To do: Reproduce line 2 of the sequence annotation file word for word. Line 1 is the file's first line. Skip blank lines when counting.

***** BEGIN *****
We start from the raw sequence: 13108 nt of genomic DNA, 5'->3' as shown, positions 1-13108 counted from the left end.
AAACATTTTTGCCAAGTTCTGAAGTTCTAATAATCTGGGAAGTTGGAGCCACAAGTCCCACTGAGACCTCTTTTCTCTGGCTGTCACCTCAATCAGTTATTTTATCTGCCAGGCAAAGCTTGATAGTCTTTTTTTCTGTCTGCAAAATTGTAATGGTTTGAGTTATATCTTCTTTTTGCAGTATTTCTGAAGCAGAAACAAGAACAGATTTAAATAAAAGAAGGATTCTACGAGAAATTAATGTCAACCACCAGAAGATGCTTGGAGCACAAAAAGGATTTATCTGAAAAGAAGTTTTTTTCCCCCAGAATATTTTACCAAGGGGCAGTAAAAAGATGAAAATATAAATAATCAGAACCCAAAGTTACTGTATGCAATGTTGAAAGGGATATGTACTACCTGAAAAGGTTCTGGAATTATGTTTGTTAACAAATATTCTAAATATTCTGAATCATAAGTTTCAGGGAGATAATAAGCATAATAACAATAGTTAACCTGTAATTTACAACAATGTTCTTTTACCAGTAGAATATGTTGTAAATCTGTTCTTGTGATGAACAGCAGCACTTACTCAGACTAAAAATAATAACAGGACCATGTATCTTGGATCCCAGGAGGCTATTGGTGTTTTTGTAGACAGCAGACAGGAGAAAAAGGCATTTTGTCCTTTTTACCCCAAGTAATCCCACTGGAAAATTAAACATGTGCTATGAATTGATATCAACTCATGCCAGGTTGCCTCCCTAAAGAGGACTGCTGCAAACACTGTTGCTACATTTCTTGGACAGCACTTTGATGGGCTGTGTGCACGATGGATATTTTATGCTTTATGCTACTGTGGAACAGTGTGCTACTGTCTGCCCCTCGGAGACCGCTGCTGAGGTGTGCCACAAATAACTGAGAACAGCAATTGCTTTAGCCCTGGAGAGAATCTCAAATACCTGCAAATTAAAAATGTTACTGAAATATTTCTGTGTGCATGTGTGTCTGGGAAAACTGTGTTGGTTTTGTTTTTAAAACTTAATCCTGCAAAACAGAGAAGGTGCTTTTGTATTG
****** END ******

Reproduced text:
AAACATTTTTGCCAAGTTCTGAAGTTCTAATAATCTGGGAAGTTGGAGCCACAAGTCCCACTGAGACCTCTTTTCTCTGGCTGTCACCTCAATCAGTTATTTTATCTGCCAGGCAAAGCTTGATAGTCTTTTTTTCTGTCTGCAAAATTGTAATGGTTTGAGTTATATCTTCTTTTTGCAGTATTTCTGAAGCAGAAACAAGAACAGATTTAAATAAAAGAAGGATTCTACGAGAAATTAATGTCAACCACCAGAAGATGCTTGGAGCACAAAAAGGATTTATCTGAAAAGAAGTTTTTTTCCCCCAGAATATTTTACCAAGGGGCAGTAAAAAGATGAAAATATAAATAATCAGAACCCAAAGTTACTGTATGCAATGTTGAAAGGGATATGTACTACCTGAAAAGGTTCTGGAATTATGTTTGTTAACAAATATTCTAAATATTCTGAATCATAAGTTTCAGGGAGATAATAAGCATAATAACAATAGTTAACCTGTAATTTACAACAATGTTCTTTTACCAGTAGAATATGTTGTAAATCTGTTCTTGTGATGAACAGCAGCACTTACTCAGACTAAAAATAATAACAGGACCATGTATCTTGGATCCCAGGAGGCTATTGGTGTTTTTGTAGACAGCAGACAGGAGAAAAAGGCATTTTGTCCTTTTTACCCCAAGTAATCCCACTGGAAAATTAAACATGTGCTATGAATTGATATCAACTCATGCCAGGTTGCCTCCCTAAAGAGGACTGCTGCAAACACTGTTGCTACATTTCTTGGACAGCACTTTGATGGGCTGTGTGCACGATGGATATTTTATGCTTTATGCTACTGTGGAACAGTGTGCTACTGTCTGCCCCTCGGAGACCGCTGCTGAGGTGTGCCACAAATAACTGAGAACAGCAATTGCTTTAGCCCTGGAGAGAATCTCAAATACCTGCAAATTAAAAATGTTACTGAAATATTTCTGTGTGCATGTGTGTCTGGGAAAACTGTGTTGGTTTTGTTTTTAAAACTTAATCCTGCAAAACAGAGAAGGTGCTTTTGTATTG